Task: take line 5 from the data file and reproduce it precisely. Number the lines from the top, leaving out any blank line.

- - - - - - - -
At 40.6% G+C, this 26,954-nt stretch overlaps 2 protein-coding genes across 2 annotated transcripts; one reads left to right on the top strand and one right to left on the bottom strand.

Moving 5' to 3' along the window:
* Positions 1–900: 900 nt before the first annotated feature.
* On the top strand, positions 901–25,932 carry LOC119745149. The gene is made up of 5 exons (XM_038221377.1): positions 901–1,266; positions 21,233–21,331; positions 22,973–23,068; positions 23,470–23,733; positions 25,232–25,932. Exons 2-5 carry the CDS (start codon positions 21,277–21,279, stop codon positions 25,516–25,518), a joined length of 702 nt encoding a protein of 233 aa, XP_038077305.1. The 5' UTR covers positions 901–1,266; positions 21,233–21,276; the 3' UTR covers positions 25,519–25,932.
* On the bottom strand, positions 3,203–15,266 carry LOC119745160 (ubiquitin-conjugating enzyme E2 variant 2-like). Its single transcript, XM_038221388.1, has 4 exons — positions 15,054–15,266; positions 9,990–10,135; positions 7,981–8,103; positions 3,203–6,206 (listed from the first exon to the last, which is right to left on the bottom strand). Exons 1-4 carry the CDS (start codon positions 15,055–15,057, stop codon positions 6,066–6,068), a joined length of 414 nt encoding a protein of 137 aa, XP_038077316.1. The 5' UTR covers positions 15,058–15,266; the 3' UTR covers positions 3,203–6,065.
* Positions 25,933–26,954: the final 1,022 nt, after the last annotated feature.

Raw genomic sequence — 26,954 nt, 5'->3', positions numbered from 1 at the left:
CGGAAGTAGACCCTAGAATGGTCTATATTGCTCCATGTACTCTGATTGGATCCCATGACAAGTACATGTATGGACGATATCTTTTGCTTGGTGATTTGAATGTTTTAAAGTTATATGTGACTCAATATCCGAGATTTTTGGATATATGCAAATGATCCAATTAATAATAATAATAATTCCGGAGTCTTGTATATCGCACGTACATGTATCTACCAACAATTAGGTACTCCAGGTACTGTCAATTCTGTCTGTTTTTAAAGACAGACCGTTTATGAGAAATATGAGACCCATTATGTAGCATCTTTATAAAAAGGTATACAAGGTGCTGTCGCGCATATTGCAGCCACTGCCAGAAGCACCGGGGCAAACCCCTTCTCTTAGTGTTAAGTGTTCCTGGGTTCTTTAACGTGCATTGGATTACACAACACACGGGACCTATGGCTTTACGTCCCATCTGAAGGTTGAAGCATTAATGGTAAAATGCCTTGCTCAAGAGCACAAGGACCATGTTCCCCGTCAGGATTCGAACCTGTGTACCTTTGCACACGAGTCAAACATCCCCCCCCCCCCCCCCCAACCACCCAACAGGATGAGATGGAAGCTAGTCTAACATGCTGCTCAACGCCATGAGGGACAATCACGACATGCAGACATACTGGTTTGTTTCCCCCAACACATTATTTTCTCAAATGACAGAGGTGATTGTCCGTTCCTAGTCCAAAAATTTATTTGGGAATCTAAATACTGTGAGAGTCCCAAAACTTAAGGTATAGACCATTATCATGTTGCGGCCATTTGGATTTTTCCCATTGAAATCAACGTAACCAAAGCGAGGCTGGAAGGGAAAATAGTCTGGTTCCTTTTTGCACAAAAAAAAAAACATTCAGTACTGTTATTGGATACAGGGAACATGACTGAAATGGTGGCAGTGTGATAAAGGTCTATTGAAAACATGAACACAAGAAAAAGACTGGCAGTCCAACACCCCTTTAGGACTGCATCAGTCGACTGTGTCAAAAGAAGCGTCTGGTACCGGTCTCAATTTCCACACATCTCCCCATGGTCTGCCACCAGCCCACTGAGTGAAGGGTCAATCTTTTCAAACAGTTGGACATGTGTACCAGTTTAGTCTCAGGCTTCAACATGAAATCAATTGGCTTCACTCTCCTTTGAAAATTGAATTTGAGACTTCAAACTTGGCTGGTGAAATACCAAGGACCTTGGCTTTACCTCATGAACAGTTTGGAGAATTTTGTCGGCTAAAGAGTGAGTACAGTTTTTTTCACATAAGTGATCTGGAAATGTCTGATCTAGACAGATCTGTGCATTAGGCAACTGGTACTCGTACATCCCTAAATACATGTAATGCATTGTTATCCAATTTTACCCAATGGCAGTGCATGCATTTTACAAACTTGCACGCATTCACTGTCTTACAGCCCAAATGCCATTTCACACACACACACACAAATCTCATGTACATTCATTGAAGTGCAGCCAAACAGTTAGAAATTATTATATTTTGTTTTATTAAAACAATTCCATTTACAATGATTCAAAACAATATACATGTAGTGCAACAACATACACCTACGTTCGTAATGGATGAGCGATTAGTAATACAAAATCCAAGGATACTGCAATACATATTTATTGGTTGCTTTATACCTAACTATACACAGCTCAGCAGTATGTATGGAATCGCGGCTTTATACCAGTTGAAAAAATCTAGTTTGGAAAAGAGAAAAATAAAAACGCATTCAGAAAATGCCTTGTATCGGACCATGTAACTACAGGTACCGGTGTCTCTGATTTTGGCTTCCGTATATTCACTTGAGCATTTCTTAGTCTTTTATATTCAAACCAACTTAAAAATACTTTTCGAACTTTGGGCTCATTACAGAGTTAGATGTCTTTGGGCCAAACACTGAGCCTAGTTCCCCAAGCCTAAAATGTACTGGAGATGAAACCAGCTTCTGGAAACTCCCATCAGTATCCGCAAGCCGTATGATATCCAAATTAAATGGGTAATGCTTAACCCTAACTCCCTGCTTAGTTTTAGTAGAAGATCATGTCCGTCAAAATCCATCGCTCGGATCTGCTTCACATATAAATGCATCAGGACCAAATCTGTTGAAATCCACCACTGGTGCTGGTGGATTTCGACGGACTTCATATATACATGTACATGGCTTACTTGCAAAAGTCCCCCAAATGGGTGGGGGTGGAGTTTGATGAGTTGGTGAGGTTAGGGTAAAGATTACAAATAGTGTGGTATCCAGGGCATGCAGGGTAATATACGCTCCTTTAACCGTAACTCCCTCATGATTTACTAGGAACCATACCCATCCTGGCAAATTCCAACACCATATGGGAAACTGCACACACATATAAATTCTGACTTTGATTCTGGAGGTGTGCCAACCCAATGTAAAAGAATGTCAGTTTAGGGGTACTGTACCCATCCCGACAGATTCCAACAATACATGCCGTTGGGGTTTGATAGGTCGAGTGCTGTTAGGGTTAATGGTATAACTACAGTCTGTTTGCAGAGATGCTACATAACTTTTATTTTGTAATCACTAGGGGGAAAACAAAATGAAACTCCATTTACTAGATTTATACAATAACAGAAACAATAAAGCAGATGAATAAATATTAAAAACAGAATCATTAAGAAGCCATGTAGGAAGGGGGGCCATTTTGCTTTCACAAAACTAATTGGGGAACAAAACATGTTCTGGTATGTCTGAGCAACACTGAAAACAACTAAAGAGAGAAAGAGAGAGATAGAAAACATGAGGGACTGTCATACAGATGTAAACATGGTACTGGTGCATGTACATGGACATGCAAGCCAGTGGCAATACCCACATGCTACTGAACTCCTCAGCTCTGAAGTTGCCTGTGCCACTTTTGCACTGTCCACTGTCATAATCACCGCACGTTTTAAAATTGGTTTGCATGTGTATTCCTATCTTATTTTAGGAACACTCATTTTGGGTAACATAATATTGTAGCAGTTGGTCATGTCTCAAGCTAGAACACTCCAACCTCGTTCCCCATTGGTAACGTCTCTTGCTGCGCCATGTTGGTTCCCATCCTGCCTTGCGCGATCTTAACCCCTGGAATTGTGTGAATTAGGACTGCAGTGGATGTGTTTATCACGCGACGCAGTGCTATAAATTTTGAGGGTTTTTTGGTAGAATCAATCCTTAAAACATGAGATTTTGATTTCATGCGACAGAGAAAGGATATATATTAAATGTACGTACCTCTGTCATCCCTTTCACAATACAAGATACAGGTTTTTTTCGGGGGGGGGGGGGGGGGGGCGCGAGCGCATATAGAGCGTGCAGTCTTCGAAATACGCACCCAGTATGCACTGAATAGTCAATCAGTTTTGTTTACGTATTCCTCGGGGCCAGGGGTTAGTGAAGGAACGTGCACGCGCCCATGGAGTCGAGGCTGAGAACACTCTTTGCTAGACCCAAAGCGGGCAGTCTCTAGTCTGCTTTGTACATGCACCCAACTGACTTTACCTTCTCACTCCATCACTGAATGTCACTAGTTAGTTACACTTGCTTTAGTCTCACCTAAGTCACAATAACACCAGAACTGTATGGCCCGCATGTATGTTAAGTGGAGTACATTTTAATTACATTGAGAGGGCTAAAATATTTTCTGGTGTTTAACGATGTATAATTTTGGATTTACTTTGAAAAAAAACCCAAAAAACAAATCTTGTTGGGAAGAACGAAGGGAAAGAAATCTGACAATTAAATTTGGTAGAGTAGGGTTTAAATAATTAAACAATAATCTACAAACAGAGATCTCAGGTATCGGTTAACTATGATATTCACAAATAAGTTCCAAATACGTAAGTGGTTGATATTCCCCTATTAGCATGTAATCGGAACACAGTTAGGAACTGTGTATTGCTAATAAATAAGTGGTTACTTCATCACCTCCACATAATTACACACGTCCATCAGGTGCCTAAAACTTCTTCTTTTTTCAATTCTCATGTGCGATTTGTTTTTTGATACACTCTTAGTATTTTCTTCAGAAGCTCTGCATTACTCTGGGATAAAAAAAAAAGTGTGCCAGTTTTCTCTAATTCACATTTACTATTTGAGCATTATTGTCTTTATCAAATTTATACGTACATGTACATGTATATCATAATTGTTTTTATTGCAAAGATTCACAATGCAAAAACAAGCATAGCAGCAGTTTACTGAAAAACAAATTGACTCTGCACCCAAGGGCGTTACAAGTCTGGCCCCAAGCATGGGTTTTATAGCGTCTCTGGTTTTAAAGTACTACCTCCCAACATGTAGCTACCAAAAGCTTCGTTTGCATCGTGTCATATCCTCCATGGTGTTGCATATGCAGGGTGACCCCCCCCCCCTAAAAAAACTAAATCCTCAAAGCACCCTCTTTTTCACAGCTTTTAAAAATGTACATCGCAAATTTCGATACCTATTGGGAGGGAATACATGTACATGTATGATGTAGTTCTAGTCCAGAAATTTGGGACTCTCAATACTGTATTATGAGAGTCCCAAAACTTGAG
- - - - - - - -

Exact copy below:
* On the bottom strand, positions 3,203–15,266 carry LOC119745160 (ubiquitin-conjugating enzyme E2 variant 2-like). Its single transcript, XM_038221388.1, has 4 exons — positions 15,054–15,266; positions 9,990–10,135; positions 7,981–8,103; positions 3,203–6,206 (listed from the first exon to the last, which is right to left on the bottom strand). Exons 1-4 carry the CDS (start codon positions 15,055–15,057, stop codon positions 6,066–6,068), a joined length of 414 nt encoding a protein of 137 aa, XP_038077316.1. The 5' UTR covers positions 15,058–15,266; the 3' UTR covers positions 3,203–6,065.